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Call center operations are becoming more sophisticated — they have to, in order to keep up with the increasing demand for simultaneous high efficiency and high skill output. Calling jobs are returning to American cities in droves, after a decades-long evacuation overseas to far flung countries in Southeast Asia or Europe.

Call Centers

Calling jobs are returning to American cities in droves, after a decades-long evacuation overseas to far flung countries in Southeast Asia or Europe.

But with a modern call center, you have to ask an important question: should you have it on the premises, or operate it remotely through cloud technology? You may be hesitant to go with the second option, but cloud based call centers actually benefit you a great deal. Here are a few reasons why.

Call centers are changing

Thanks to scams and robocalls, Americans are rightly skeptical about picking up the phone nowadays, whether it’s to answer a call or to contact customer support for troubleshooting their gadget or appliance. To combat our timidness when reaching out for support, call centers began using exacting training regimens for their staff.

Call center agents are no longer simple phone personalities that we speak with before being transferred to another line or mechanic voices on the other end of the line that can only give us simple solutions that don’t work anyway. “Have you tried restarting it?” is no longer good enough in the arsenal of today’s customer service “superagents”. Call centers today run on a slim margin of profitability that must take into account the likes of the national “Do Not Call’ registry and the negative impact of crooks that present themselves as IRS agents or others.

Off campus solutions

One way to beat the odds here is to move your calling software off-campus with the likes of providers such as Bright Pattern that offer cloud-based calling platforms. By moving your infrastructure out of the bowels of your office, you can negate a variety of logistical challenges and associated costs that plague traditional calling outfits. By moving to the cloud to source your calling software, you no longer need to worry about data breaches.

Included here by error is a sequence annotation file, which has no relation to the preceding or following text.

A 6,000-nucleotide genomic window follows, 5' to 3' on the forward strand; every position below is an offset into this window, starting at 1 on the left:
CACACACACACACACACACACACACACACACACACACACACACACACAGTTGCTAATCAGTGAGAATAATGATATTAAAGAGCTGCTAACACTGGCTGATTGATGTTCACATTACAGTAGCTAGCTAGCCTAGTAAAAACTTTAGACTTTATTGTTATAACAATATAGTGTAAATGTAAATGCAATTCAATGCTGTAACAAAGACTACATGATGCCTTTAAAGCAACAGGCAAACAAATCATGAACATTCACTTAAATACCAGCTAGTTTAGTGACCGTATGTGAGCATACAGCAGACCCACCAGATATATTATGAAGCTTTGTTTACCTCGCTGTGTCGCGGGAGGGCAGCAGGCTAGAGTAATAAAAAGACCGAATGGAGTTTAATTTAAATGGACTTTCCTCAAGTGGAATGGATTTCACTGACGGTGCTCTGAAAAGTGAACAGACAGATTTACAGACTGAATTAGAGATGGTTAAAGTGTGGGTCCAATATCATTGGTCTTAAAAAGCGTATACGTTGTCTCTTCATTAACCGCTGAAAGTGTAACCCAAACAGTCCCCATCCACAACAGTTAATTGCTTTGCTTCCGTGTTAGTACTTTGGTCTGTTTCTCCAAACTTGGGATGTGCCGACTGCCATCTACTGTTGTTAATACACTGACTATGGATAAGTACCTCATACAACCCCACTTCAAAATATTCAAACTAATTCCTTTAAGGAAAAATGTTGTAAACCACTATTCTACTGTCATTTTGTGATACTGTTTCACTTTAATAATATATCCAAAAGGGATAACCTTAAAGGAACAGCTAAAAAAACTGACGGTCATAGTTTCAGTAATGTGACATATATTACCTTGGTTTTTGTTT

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By nature, cloud technology houses fragments of data across multiple servers, sometimes even across state or national boundaries in a variety of data centers. This protects the integrity of your data from hackers, and also provides access to authorized users with ease. But perhaps even more important than preventing breaches in your traditional single server room is another function of cloud platforms: their impressive uptime.

If you experience a power outage, computer or other node issue, or an infection of some kind, access to your calling data may be affected, leaving you unable to perform critical functions for a day or more. Because cloud based systems spread bytes across multiple “locations” on one or more storage points, even if one node in the system experiences technical troubles, you still maintain access to software functions and relevant data.

Further benefits of cloud systems

On a more cost-based analysis, cloud systems can actually save you a significant amount of money. With the rapid speed of computing and software improvements — often driven by the Moore’s Law principle — utilizing onsite technology can leave you requiring semi-frequent upgrades to your calling infrastructure. This is a costly proposition, considering the large number of computers, phones, and software licenses required by even the smallest of call centers.

By moving your operations to the cloud, you do not need to implement changes, and you still have access to the provider’s updates. Plus, licensing cloud based calling options can even ring up to be cheaper than their onsite counterparts in many cases.

Moving to the cloud can save you money and give you greater control over your data management tasks. With greater security, more reliable access, and at a better price point, cloud calling options are a must have in today’s competitive call center environment.

Alden Bert

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